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January 27th, 2017, 03:27 PM   #1
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Check if $y = x^3 - 3x$ is injective.

Hi,

I have this function:
$f(x) = x^3 - 3x$

To check if it is injective, following the definition of injective, I tried this:
$a^3 - 3a = b^3 - 3b \\
a^3 - 3a -b^3 + 3b = 0 \\
(a-b)(a^2+ab+b^2)-3(a-b) = 0 \\
(a-b)(a^2 + ab+b^2-3) = 0$

but, I don't know how to continue.
Please, can you help me? Many thanks!
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January 27th, 2017, 03:47 PM   #2
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$y = x^3 -3x$

$y = x(x^2-3)$

$y = x(x-\sqrt{3})(x+\sqrt{3})$

thus there are 3 values of $x$ for which $y=0$

Therefore $f(x)$ is not injective.
Thanks from beesee

Last edited by romsek; January 27th, 2017 at 04:44 PM.
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January 27th, 2017, 04:03 PM   #3
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yes, thanks, your way is very clear!
But, considering what I have done in my first post,
I don't know how to resolve $a^2 + ab + b^2 - 3$.
Consering the classic $ax^2 + bx +c$
the x in my equation is equal to a, so there would be this:
the coefficient of a^2 is 1, the coefficient of a is b, and where is c?
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January 27th, 2017, 04:37 PM   #4
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Quote:
Originally Posted by beesee View Post
yes, thanks, your way is very clear!
But, considering what I have done in my first post,
I don't know how to resolve $a^2 + ab + b^2 - 3$.
Consering the classic $ax^2 + bx +c$
the x in my equation is equal to a, so there would be this:
the coefficient of a^2 is 1, the coefficient of a is b, and where is c?
$c = b^2 -3$
Thanks from beesee
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January 27th, 2017, 04:38 PM   #5
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$c$ is $(b^2-3)$

$a = \dfrac{-b \pm \sqrt{b^2 - 4(1)(b^2-3)}}{2}$
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January 27th, 2017, 10:52 PM   #6
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Math Focus: Dynamical systems, analytic function theory, numerics
An alternative method: Compute $$\frac{d}{dx} (x^3 - 3x) = 3x^2 - 3$$ and note that $3x^2 - 3$ has 2 real roots, each with multiplicity of 1. Thus, these must correspond to local extrema and therefore $f$ is not injective.
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January 28th, 2017, 04:21 AM   #7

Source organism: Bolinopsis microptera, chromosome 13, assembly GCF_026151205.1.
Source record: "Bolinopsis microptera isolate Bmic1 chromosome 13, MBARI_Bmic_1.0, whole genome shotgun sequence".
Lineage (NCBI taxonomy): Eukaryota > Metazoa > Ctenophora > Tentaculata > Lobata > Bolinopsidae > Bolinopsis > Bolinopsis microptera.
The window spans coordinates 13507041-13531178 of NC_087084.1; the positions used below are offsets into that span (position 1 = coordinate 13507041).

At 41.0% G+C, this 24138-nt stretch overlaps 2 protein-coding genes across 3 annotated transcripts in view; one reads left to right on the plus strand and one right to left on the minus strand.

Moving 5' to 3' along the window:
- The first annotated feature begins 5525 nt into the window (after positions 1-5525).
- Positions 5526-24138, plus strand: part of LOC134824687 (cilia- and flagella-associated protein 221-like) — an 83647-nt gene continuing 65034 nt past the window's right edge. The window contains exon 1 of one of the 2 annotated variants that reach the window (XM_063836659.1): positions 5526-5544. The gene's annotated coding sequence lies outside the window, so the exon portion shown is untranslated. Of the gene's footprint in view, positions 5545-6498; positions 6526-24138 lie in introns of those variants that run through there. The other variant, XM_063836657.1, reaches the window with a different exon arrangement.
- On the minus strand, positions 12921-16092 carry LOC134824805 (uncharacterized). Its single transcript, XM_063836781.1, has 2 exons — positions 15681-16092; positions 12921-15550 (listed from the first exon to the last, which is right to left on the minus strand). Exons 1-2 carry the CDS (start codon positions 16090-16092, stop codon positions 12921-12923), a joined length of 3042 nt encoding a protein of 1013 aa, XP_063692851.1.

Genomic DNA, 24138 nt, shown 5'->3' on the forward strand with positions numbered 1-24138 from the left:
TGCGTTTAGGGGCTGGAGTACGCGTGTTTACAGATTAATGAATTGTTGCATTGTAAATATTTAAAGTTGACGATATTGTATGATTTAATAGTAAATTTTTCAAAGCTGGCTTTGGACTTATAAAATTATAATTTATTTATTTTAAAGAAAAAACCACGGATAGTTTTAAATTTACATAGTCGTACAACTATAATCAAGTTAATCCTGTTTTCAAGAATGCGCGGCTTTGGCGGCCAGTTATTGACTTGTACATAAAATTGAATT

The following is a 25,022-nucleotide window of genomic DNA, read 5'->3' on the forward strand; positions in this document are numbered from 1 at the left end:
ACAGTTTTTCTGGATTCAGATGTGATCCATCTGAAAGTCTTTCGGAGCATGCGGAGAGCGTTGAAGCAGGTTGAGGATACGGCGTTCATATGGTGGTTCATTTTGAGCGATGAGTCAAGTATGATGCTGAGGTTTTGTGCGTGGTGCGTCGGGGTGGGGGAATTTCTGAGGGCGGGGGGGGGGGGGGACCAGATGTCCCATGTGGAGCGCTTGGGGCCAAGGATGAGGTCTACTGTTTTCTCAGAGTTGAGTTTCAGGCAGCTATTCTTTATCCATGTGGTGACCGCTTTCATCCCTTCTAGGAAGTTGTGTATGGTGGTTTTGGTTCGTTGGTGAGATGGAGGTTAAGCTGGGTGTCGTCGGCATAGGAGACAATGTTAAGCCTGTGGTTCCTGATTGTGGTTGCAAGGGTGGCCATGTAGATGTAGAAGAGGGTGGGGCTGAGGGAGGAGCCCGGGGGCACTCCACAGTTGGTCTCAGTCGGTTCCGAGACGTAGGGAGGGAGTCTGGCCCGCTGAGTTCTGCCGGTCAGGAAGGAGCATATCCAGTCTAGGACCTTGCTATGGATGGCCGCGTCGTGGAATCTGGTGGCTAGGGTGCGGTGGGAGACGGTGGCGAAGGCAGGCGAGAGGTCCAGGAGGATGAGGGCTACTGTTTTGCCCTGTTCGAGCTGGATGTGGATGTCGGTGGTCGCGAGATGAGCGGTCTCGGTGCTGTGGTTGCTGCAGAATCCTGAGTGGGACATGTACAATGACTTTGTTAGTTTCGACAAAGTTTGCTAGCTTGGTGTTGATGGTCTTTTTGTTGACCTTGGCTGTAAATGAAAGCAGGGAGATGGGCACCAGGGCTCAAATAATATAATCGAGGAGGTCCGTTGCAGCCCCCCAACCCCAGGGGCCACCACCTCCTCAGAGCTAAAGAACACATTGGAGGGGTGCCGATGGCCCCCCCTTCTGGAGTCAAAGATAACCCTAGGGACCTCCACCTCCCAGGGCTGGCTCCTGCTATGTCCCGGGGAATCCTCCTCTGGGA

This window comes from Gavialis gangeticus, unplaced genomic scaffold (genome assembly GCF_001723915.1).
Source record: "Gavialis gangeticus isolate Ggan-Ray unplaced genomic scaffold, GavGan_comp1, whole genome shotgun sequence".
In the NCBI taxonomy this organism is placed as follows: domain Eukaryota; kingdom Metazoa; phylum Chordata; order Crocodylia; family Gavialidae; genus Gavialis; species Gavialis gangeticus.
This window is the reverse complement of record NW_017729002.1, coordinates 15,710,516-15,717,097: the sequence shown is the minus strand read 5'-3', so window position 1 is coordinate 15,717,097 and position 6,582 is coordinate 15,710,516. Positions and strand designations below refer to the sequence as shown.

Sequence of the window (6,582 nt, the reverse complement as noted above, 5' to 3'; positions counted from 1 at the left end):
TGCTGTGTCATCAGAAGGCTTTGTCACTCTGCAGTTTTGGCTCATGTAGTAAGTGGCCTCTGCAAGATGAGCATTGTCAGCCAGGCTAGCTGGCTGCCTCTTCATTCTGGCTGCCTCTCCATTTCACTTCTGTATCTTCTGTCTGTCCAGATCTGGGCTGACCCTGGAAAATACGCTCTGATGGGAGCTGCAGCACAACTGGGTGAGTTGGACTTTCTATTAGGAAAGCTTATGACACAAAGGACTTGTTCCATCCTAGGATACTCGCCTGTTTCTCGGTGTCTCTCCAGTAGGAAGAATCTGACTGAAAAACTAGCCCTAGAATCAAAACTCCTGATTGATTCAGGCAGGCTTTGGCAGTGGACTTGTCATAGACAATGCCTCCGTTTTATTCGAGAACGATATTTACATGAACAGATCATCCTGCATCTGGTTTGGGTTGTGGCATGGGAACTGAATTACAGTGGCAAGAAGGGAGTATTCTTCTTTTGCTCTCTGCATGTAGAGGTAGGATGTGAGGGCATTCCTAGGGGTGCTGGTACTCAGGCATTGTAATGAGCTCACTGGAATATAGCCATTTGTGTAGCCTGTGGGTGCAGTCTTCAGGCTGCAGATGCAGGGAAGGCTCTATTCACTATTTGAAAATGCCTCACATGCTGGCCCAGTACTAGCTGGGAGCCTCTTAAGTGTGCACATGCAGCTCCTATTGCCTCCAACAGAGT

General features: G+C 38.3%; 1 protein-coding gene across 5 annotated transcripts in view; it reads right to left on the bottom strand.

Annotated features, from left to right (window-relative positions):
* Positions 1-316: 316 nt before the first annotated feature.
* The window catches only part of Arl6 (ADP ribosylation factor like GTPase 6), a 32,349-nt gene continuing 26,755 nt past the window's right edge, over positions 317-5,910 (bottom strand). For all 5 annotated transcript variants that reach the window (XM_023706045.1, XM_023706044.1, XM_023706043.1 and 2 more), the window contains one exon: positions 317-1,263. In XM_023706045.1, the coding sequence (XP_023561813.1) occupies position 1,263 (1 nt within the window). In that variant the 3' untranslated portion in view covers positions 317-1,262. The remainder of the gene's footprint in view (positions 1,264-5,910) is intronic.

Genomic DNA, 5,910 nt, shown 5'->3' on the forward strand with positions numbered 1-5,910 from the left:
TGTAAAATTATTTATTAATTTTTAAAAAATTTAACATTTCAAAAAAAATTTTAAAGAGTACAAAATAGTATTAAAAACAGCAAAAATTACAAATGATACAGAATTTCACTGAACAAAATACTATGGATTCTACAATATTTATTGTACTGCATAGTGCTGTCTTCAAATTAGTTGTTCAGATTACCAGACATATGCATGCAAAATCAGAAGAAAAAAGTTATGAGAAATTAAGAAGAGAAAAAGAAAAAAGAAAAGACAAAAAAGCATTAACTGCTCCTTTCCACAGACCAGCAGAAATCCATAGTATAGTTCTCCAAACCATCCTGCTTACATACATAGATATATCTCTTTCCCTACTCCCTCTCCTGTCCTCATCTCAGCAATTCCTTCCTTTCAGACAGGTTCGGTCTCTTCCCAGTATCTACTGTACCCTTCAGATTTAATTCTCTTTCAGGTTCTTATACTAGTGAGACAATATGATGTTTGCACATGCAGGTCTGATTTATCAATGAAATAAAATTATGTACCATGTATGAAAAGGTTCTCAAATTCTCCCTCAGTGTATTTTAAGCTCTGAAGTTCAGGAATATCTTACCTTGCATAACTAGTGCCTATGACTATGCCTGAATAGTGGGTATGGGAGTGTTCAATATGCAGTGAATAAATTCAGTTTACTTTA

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Quote:
Originally Posted by skeeter View Post
$c$ is $(b^2-3)$

$a = \dfrac{-b \pm \sqrt{b^2 - 4(1)(b^2-3)}}{2}$
if I understand, we want to know if there are any real solutions.
so checking the delta:
$\begin{align}\Delta &= b^2 - 4(b^2 - 3) \\
&= b^2 - 4b^2 + 12 \\
&= -3b^2+12\end{align}$
I find the solutions setting the inequality $\ge 0$, otherwise we have complex solutions:
$-3b^2 + 12 \ge 0 \\
3b^2 - 12 \le 0 \\
-2 \le b \le 2$
so $(a^2+ab+b^2−3) = 0$ only if b is within and equal to -2 and 2,
i.e. there are multiple values for b and not only one,
and the function is not injective. - What do you think?


And sorry, I have another trivial and simple and banal question:
for checking if a function is injective I have folowed the rule $f(a) = f(b) \iff a = b$,
but, considering this:
Quote:
Originally Posted by romsek View Post
...thus there are 3 values of $x$ for which $y=0$

Therefore $f(x)$ is not injective.
why consider $y=0$?
maybe depends from the passages $f(a) = f(b) \Rightarrow f(a) - f(b) = 0$?

thanks!

Last edited by beesee; January 28th, 2017 at 04:23 AM.
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January 28th, 2017, 06:27 AM   #8
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Quote:
Originally Posted by beesee View Post
why consider $y=0$?
maybe depends from the passages $f(a) = f(b) \Rightarrow f(a) - f(b) = 0$?
thanks!
If you can show that any point is many to one, then the function isn't an injection. I chose 0 because it was convenient.
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January 28th, 2017, 11:55 AM   #9
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Quote:
Originally Posted by romsek View Post
If you can show that any point is many to one, then the function isn't an injection. I chose 0 because it was convenient.
the intersection with x axis.
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